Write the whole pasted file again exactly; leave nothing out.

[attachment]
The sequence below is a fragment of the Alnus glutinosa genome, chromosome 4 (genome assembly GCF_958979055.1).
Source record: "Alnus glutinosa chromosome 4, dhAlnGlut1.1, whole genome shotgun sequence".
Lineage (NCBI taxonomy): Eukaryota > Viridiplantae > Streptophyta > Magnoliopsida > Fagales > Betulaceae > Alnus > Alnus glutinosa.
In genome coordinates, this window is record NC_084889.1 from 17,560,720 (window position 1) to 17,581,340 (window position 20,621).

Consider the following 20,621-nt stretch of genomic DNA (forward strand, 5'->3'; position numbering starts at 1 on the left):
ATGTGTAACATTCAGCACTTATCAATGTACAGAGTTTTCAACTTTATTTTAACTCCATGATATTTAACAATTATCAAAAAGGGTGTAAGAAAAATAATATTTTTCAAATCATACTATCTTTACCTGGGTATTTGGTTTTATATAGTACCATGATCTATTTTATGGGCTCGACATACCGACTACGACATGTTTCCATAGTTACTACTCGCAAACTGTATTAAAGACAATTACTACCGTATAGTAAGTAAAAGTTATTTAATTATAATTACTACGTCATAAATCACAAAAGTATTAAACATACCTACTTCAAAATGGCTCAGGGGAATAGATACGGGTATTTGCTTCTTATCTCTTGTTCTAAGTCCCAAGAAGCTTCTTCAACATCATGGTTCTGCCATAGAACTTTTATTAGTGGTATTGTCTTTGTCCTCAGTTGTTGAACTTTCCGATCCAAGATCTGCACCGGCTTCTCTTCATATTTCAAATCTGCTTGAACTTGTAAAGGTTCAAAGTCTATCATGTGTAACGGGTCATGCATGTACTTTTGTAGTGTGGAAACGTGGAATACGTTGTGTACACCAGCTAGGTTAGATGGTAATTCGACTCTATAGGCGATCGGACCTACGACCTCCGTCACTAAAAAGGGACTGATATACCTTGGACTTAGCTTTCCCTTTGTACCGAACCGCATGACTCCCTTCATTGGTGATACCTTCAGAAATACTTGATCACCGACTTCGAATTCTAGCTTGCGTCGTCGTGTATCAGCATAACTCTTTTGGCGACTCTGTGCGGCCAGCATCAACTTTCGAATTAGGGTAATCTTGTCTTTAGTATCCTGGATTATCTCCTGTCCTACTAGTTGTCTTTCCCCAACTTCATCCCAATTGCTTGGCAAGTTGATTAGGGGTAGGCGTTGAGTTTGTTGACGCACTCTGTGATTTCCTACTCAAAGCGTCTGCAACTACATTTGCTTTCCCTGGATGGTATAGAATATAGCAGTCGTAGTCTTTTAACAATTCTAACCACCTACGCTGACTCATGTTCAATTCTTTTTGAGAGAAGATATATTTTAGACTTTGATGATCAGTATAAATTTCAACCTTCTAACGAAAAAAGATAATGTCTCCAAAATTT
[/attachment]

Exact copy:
The sequence below is a fragment of the Alnus glutinosa genome, chromosome 4 (genome assembly GCF_958979055.1).
Source record: "Alnus glutinosa chromosome 4, dhAlnGlut1.1, whole genome shotgun sequence".
Lineage (NCBI taxonomy): Eukaryota > Viridiplantae > Streptophyta > Magnoliopsida > Fagales > Betulaceae > Alnus > Alnus glutinosa.
In genome coordinates, this window is record NC_084889.1 from 17,560,720 (window position 1) to 17,581,340 (window position 20,621).

Consider the following 20,621-nt stretch of genomic DNA (forward strand, 5'->3'; position numbering starts at 1 on the left):
ATGTGTAACATTCAGCACTTATCAATGTACAGAGTTTTCAACTTTATTTTAACTCCATGATATTTAACAATTATCAAAAAGGGTGTAAGAAAAATAATATTTTTCAAATCATACTATCTTTACCTGGGTATTTGGTTTTATATAGTACCATGATCTATTTTATGGGCTCGACATACCGACTACGACATGTTTCCATAGTTACTACTCGCAAACTGTATTAAAGACAATTACTACCGTATAGTAAGTAAAAGTTATTTAATTATAATTACTACGTCATAAATCACAAAAGTATTAAACATACCTACTTCAAAATGGCTCAGGGGAATAGATACGGGTATTTGCTTCTTATCTCTTGTTCTAAGTCCCAAGAAGCTTCTTCAACATCATGGTTCTGCCATAGAACTTTTATTAGTGGTATTGTCTTTGTCCTCAGTTGTTGAACTTTCCGATCCAAGATCTGCACCGGCTTCTCTTCATATTTCAAATCTGCTTGAACTTGTAAAGGTTCAAAGTCTATCATGTGTAACGGGTCATGCATGTACTTTTGTAGTGTGGAAACGTGGAATACGTTGTGTACACCAGCTAGGTTAGATGGTAATTCGACTCTATAGGCGATCGGACCTACGACCTCCGTCACTAAAAAGGGACTGATATACCTTGGACTTAGCTTTCCCTTTGTACCGAACCGCATGACTCCCTTCATTGGTGATACCTTCAGAAATACTTGATCACCGACTTCGAATTCTAGCTTGCGTCGTCGTGTATCAGCATAACTCTTTTGGCGACTCTGTGCGGCCAGCATCAACTTTCGAATTAGGGTAATCTTGTCTTTAGTATCCTGGATTATCTCCTGTCCTACTAGTTGTCTTTCCCCAACTTCATCCCAATTGCTTGGCAAGTTGATTAGGGGTAGGCGTTGAGTTTGTTGACGCACTCTGTGATTTCCTACTCAAAGCGTCTGCAACTACATTTGCTTTCCCTGGATGGTATAGAATATAGCAGTCGTAGTCTTTTAACAATTCTAACCACCTACGCTGACTCATGTTCAATTCTTTTTGAGAGAAGATATATTTTAGACTTTGATGATCAGTATAAATTTCAACCTTCTAACGAAAAAAGATAATGTCTCCAAAATTT